Fluid filled pockets that extend through the brain and spinal cord. CSF runs through these providing nutrients and cushioning us against injury.
What is the CSF?
Cerebrospinal fluid. A clear liquid that serves as the CNS' shock absorber
What is the cerebral cortex?
Part of the cerebrum of forebrain, which is the most highly developed area of the human brain. Gives us our advanced intellectual abilities (thinking, memory, etc,..) The cerebrum consists of two cerebral hemispheres. Contains four lobes.
What is the corpus callosum?
Huge band of fibres connecting the cerebral hemispheres. Allows them to communicate.
What are the four lobes of the cerebral cortex?
Frontal lobes, parietal lobes, occipital lobes, temporal lobes.
What are the frontal lobes?
Lies in the forward part of the cerebral cortex. Assist in motor function, language and memory. Contains the motor cortex which lies next to the central sulcus, contains the prefrontal cortex (frontal part of this lobe), contains Broca's area, important for language production.
What is the central sulcus?
Separates the frontal lobe from the rest of the cortex.
What is the parietal lobe?
The upper middle part of the cerebral cortex, behind frontal lobe. Contains somatosensory cortex. Parietal lobe communicates visual and touch information, helps keep track of objects.
What is the temporal lobe?
Prime site of hearing, understanding language and storing memories of past. Separated from rest of cortex by lateral fissure.
Contains auditory cortex and Wernicke's area. Important in understanding speech.
What is the occipital lobe?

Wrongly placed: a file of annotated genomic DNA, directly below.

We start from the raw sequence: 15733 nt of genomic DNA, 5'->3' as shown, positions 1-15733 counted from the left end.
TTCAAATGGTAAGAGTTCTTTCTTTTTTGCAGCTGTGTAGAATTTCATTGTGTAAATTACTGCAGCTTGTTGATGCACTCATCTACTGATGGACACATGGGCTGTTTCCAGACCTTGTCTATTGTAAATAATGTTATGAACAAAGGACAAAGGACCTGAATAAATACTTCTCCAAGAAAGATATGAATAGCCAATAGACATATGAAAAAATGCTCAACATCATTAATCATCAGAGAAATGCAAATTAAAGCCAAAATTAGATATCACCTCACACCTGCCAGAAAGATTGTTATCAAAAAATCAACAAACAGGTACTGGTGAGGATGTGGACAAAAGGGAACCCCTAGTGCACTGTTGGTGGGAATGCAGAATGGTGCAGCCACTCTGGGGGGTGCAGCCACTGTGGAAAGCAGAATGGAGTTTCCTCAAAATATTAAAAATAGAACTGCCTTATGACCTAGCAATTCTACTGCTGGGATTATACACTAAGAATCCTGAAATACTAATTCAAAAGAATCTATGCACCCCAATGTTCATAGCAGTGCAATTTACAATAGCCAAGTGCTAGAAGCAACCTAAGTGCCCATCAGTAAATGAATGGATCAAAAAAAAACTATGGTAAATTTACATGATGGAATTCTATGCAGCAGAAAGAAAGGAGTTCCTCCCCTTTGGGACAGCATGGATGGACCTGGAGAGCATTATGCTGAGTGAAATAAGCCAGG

Contains the visual cortex, at the back of our brain.
What are cortical hierarchies?
Means that sensory information first goes to primary sensory cortex specific to sense then relayed to association areas which integrates information.
What are the basal ganglia?
Help control movement. After sensory information reach primary and association areas, gets transmitted to basal ganglia to plot course of action. Allow us to perform movements to obtain rewards.
What is the limbic system?
Diverse part of the brain dedicated to emotion. Processes info about our internal states such as blood pressure and such. Plays a role in smell, motivation and memory. Four areas in the limbic system include thalamus, hypothalamus, amygdala and hippocampus.
What is the thalamus?
Sensory relay station, the vast majority of sensory info passes here first before travelling to the cortex.
What is the hypothalamus?
Regulates and maintains constant internal body states.
What is the amygdala?
Almond shaped, excitement, fear ,arousal.
What is the hippocampus?
Plays crucial roles in memory.
What is the brain stem?
Contains the midbrain, pons and medulla. Performs basic functions to keep us alive. Serves as relay station between cortex and rest of NS. Midbrain plays role in movement.
What is RAS?
Reticular activating system. Connects to the forebrain and cerebral cortex. Plays a key role in arousal.
What does the hindbrain contain?
Cerebellum, pons and medulla.
What is the cerebellum?
Plays a dominant role in our sense of balance and coordination of motor skills.
What is the pons?
Play role in dream triggering.
What does the medulla do?
Regulates breathing, heartbeat and other vital functions. Damage here can cause brain death.
What is brain death?
Unresponsive to all stimuli.
What is the spinal cord?
Extends from our brain stem and runs down the middle of our backs, conveying information between the brain and the rest of the body.
What are interneurons?
Connect sensory nerves (Afferent) to motor nerves (Efferent).
What are reflexes?
Automatic motor responses to sensory stimuli.
What is the PNS?
Peripheral nervous sytem. Contains two branches, the somatic autonomic nervous system.
What is the somatic nervous system?
Carries messages from the CNS throughout the body controlling voluntary movement.
What is the autonomic nervous system?
Comprises the symapthetic and parasympathetic nervous systems. The brain and spinal cord interact with the somatic nervous system to bring about sensation and behaviour. The limbic system interacts with it to regulate emotion and interanl physical states.
What is the sympathetic nervous system?
Active during emotional arousal, especially during crises. Mobilizes the fight or flight response.